Program connects Purdue women with mentorsSources: Jane Daniels, (765) 494-3889;
Barbara Clark, (765) 494-1771;
WEST LAFAYETTE, Ind. An Internet-based mentoring program for women pursuing careers in engineering and the sciences is making it easier for female students to connect with mentors and learn about opportunities in industry.
Purdue University is participating in the nonprofit program, called MentorNet, a partnership involving universities, corporations and professional societies. MentorNet, with headquarters at San Jose State University, uses cyberspace to link students and mentors, who communicate by e-mail.
The program, founded in 1998, is believed to be the first of its kind offered nationwide.
"It's a nice supplement to the many programs already under way for women in engineering and science Purdue," said Jane Daniels, director of the Purdue Women in Engineering Program. Programs now in place offer activities such as career counseling at the junior high and high school levels, mentoring programs and peer groups for students once they enroll at Purdue, and networking opportunities with alumnae and industry supporters.
Though Purdue currently provides mentoring opportunities for the approximately 1,500 graduate and undergraduate women students in engineering and the 1,400 enrolled in Purdue's School of Science, Daniels said the program is ideal for students who don't have time to participate in the formal programs, which often rely on face-to-face contact.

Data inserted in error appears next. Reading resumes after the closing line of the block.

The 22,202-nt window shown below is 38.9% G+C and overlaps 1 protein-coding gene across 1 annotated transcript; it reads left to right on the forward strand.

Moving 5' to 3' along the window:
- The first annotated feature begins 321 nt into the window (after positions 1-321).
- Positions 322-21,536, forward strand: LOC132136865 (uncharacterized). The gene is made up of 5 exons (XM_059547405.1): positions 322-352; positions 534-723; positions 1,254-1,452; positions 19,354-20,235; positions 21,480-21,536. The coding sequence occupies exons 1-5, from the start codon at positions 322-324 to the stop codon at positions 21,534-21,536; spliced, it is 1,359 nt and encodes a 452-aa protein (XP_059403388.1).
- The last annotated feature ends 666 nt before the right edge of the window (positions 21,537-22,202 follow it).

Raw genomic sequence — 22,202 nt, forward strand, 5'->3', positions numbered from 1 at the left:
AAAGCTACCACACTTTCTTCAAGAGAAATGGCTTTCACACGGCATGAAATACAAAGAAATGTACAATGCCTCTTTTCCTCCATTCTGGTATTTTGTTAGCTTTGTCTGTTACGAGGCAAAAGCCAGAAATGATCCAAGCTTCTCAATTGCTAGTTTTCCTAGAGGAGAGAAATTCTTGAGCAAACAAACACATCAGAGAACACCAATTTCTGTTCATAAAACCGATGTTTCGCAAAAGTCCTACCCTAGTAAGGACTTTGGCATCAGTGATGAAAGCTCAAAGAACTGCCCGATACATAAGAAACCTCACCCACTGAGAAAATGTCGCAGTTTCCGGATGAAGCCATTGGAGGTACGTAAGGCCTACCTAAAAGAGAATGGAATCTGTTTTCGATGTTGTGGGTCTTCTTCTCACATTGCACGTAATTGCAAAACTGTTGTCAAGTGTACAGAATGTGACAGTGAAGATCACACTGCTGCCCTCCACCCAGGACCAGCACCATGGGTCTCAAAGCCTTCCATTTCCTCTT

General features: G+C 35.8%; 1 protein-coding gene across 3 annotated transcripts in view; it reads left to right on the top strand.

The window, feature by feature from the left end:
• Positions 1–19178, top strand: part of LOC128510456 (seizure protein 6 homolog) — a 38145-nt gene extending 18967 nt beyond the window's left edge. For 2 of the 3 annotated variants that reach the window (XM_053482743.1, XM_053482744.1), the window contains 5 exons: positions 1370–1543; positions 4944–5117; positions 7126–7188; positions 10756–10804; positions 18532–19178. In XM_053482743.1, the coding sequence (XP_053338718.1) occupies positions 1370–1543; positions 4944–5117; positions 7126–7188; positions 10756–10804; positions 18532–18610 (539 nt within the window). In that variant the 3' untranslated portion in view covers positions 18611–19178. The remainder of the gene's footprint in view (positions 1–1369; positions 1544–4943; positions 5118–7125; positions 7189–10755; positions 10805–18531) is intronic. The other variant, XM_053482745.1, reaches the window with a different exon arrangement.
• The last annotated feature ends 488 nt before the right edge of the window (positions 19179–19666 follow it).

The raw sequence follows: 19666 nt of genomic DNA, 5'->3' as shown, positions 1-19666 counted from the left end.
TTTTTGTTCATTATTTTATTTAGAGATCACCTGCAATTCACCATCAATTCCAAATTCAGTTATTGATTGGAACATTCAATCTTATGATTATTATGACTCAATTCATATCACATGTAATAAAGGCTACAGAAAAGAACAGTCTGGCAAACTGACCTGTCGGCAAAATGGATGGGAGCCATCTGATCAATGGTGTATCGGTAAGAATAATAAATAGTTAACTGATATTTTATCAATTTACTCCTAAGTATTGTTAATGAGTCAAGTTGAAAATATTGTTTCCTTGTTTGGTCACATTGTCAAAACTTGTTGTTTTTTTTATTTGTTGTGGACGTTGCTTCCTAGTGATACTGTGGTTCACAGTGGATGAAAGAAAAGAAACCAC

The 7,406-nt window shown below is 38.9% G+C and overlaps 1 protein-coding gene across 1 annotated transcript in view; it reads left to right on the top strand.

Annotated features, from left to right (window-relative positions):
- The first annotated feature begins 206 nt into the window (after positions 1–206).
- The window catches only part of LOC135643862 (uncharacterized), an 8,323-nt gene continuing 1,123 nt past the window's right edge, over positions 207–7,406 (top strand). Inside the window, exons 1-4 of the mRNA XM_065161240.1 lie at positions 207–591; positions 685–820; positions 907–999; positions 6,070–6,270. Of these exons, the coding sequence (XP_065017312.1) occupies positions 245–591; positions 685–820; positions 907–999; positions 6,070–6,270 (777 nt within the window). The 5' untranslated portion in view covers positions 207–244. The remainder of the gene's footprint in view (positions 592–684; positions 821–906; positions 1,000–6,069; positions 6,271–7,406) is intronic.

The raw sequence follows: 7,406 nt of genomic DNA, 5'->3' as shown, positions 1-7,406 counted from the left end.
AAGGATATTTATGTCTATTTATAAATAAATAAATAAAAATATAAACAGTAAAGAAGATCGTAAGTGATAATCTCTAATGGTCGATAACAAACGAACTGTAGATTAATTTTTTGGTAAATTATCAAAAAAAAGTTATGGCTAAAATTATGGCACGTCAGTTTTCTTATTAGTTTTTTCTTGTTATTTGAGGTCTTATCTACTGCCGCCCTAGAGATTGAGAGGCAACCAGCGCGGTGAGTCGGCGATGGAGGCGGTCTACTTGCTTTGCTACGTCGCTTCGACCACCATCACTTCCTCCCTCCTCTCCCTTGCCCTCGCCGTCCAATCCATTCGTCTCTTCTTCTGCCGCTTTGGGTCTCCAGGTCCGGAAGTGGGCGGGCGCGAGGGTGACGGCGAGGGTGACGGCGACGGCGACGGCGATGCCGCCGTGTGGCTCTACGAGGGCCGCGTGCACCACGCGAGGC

"Because the program relies on the use of e-mail and other electronic technologies, students may find it an easy way to expand their circle of contacts," Daniels said.
Barbara Clark, director of the Women in Science Program, said, "The program was available last year on a pilot basis, but we anticipate much more interest this year."
MentorNet's founder, Carol Muller, said that although women account for 46 percent of the U.S. work force, they are underrepresented in many scientific areas, particularly engineering. Part of the problem may be traced back to the nation's universities, where women may begin to feel isolated while studying in fields still heavily dominated by men.
She said MentorNet can break through that isolation by connecting female students with mentors who understand the challenges. "Ideally, the mentors serve as role models, provide realistic views of the training and preparation necessary to be successful, and advise students about overcoming obstacles," she said.
Topics covered between mentor and student have included how college choices affect professional opportunities, how professional and personal demands can be balanced, and whether women face more pressures than their male counterparts in the workplace. Students also may get advice on subjects such as how not to get overwhelmed with their workload or the pros and cons of a graduate degree in the job market, Muller said.
To volunteer as a mentor, participants must be a male or female professional with an educational or professional background in engineering, science, technology or math who works in private industry or at a government agency or national laboratory.
More information for potential mentors and students is available at the program's Web site.
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